High-efficiency vacuum-based CIO2 generators validated to 97% yield.
Continuing to shape the future of water treatment in the Middle East, De Nora announced its latest approval from the Desalination Technology Research Institute (DTRI), a division of Saudi Arabia’s Saline Water Conversion Corporation (SWCC), for its vacuum-based Capital Controls chlorine dioxide generators. Tested by DTRI as part of the certification process consistently demonstrated a yield of 95% to 97%, a ratio representing high-efficiency production of chlorine dioxide, De Nora claimed.
This marks the second approval of De Nora chlorine dioxide generation technology by DTRI. In September 2019, the underwater technology by De Nora ISIA was also approved with a yield of up to 98% following the same process.
Dr Mirka Wilderer, CEO of De Nora Water Technologies, commented: “Since bringing ISIA under the De Nora umbrella of Capital Controls disinfection technologies, our capabilities with chlorine dioxide have excelled, which is extremely important in areas with advanced treatment needs. Chlorine dioxide has proven to be highly effective at treating water while also limiting by-products associated with desalination processes, such as bromate.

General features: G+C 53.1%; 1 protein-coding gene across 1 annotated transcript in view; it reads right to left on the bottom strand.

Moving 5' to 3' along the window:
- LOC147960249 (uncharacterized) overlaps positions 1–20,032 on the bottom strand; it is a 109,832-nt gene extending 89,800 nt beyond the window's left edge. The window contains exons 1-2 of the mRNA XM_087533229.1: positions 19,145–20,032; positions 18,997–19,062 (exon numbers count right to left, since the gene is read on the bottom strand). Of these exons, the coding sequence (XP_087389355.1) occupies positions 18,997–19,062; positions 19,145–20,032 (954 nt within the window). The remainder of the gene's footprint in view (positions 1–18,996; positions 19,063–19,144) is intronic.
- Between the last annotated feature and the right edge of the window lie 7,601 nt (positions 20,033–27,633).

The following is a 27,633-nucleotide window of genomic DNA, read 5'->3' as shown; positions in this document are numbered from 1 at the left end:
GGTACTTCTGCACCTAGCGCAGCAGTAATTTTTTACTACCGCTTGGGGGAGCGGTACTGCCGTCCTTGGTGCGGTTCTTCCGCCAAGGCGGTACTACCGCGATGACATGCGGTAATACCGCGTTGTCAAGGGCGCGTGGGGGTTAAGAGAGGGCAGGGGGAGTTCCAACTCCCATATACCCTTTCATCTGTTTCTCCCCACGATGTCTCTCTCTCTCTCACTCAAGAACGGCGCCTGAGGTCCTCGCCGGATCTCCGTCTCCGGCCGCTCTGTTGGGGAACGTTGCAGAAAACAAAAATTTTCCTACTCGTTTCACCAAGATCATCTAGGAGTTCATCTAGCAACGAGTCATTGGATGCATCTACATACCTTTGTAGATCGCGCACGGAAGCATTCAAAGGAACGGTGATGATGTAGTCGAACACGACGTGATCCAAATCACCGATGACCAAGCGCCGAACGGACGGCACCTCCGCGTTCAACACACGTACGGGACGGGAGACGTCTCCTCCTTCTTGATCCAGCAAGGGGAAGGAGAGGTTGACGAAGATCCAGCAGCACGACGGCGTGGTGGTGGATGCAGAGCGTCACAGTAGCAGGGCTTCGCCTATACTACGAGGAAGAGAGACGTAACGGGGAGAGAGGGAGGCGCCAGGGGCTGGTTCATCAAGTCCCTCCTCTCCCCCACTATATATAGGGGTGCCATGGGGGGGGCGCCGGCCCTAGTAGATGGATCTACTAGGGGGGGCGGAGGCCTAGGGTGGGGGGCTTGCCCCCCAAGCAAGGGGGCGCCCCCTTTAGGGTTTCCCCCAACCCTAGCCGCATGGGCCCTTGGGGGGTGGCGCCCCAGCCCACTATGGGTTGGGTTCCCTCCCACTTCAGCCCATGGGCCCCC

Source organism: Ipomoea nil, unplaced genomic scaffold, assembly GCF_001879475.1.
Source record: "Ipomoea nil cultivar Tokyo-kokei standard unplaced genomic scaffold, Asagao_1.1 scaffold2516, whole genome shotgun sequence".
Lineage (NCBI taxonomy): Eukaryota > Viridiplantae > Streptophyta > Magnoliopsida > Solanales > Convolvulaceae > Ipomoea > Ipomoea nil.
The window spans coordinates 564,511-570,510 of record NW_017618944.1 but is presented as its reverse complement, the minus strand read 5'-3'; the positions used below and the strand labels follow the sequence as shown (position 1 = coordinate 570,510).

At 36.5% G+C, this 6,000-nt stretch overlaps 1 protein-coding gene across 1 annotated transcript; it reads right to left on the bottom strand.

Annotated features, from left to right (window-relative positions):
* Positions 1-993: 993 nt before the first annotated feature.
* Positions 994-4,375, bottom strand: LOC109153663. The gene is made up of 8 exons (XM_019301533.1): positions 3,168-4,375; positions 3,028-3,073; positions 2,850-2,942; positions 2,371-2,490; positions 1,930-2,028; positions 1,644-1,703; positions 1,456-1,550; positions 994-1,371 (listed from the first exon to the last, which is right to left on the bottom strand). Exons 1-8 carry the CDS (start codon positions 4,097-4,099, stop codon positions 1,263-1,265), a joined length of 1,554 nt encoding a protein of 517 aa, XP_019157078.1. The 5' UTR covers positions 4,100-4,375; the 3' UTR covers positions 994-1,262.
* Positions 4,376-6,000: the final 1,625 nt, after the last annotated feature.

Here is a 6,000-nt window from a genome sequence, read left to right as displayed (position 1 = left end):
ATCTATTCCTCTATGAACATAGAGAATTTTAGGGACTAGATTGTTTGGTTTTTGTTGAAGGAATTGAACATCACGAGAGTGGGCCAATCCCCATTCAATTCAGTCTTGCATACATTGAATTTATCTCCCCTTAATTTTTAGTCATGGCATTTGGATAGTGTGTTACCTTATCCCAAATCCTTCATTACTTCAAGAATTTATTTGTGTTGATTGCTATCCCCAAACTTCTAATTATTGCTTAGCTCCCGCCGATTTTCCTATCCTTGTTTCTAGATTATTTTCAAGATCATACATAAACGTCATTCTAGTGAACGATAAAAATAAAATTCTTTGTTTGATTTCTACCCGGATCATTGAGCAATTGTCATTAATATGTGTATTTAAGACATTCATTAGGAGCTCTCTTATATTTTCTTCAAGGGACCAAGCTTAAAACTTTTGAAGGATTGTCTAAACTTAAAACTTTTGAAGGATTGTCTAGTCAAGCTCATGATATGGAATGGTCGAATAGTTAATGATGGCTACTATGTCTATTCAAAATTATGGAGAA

“We believe our technology will help providers like SWCC continue advancing their capabilities, which, in turn, will make a positive impact on other water-stressed communities around the world looking to the region’s desalination pioneers fur guidance.”
De Nora vacuum chlorine dioxide generators currently range in capacity from 0.5kg per hour to 20kg and offer a mobile 20ft container. De Nora Capital Controls chlorine dioxide generators’ advantage is its high-efficiency rating. By operating at a 97% yield, the system requires less chemicals, saving costs and water.
The DTRI approval comes on the heels of several announcements in the region. De Nora has been underway in finalising a localised office in Saudi Arabia and will also help host the International Specialty Conference on Innovation in Desalination taking place this May. The company will also participate in what is dubbed the “world’s largest” green hydrogen production plant being constructed along the shores of the Red Sea, awarded an alkaline water electrolysis contract by Thyssenkrupp Uhde Chlorine Engineers (NUCERA) last December.
“We’ve taken a heightened focus on the Middle East to support local leaders as they navigate the most severe water shortage in recorded history. We hope together with partners throughout the region, our efforts will pave the way for others around the globe also dealing with the effects of climate change. This is only the tip of what we expect to be a much larger iceberg,” Dr Wilderer concluded.